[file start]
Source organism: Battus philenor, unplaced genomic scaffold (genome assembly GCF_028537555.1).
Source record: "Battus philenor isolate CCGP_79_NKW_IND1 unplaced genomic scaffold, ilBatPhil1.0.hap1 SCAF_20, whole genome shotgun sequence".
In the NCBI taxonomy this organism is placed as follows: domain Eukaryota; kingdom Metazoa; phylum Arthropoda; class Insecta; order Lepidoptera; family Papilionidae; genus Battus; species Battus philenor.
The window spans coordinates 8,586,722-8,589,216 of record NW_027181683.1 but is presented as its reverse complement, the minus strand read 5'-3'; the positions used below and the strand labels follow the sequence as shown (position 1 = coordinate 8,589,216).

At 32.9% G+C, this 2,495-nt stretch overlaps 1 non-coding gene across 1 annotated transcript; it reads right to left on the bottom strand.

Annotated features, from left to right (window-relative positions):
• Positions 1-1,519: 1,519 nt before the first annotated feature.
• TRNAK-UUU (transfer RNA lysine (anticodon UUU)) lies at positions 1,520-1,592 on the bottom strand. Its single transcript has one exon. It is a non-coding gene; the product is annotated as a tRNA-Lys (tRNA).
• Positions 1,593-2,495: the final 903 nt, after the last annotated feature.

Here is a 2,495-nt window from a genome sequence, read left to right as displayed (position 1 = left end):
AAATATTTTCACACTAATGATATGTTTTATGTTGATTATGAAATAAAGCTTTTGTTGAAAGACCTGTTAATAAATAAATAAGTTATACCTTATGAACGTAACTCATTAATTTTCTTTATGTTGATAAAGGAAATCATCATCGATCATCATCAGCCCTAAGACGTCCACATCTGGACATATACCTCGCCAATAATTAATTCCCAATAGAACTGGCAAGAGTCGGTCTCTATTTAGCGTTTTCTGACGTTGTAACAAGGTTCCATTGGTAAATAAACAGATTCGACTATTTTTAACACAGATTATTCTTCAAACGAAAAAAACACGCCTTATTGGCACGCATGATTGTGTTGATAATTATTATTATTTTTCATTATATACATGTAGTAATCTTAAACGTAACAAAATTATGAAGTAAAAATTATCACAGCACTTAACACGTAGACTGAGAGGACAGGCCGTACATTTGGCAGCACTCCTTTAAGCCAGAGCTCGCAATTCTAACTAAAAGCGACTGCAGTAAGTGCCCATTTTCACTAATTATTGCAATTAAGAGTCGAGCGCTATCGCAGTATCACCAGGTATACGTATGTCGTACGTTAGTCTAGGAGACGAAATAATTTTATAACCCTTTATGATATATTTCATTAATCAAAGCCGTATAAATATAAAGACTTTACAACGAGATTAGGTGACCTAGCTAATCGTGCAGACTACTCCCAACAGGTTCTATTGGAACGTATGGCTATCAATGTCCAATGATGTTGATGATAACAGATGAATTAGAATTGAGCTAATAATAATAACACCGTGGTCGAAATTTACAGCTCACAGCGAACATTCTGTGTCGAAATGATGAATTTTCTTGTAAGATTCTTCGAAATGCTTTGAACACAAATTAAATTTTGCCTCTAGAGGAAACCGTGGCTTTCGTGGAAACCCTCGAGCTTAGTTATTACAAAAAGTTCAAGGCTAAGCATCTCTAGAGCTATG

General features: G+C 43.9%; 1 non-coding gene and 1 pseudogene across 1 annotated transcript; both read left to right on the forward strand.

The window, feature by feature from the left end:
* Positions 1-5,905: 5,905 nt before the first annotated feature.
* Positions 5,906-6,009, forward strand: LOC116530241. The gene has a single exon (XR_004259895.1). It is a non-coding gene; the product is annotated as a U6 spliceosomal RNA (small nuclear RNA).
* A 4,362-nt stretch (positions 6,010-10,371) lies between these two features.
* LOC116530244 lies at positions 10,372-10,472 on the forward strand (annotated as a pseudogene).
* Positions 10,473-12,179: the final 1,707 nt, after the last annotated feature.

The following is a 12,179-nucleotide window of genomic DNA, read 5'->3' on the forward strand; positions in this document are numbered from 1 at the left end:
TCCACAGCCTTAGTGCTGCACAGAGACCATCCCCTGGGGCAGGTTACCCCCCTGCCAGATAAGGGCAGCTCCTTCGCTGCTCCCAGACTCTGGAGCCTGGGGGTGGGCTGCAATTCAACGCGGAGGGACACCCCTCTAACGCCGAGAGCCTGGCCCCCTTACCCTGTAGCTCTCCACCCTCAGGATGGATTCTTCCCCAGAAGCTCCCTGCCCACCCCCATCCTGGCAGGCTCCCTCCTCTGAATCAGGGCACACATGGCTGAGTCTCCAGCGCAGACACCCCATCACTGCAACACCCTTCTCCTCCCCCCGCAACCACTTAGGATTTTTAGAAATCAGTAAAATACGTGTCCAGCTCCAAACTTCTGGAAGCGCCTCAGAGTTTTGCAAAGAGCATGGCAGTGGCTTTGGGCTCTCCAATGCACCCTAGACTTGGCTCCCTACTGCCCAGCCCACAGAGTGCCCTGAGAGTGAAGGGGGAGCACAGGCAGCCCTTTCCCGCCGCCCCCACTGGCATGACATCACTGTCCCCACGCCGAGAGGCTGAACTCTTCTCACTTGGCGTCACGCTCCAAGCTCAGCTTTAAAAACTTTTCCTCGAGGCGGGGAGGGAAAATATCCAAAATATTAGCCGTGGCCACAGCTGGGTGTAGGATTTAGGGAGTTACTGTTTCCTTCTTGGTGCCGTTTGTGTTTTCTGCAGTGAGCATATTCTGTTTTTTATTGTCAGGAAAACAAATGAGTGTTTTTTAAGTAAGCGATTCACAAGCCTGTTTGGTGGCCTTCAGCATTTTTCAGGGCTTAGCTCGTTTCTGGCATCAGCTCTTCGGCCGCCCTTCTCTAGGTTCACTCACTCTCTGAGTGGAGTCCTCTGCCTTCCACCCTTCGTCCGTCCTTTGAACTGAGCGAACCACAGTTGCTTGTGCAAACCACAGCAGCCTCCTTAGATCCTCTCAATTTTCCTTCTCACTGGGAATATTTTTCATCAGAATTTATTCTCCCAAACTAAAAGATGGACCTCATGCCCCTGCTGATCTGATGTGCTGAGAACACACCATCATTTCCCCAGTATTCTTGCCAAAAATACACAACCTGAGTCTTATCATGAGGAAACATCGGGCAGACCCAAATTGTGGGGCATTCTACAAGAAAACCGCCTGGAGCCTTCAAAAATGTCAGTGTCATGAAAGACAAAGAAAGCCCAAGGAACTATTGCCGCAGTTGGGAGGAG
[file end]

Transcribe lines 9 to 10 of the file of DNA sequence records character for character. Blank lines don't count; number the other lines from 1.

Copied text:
• Positions 1,593-2,495: the final 903 nt, after the last annotated feature.

Here is a 2,495-nt window from a genome sequence, read left to right as displayed (position 1 = left end):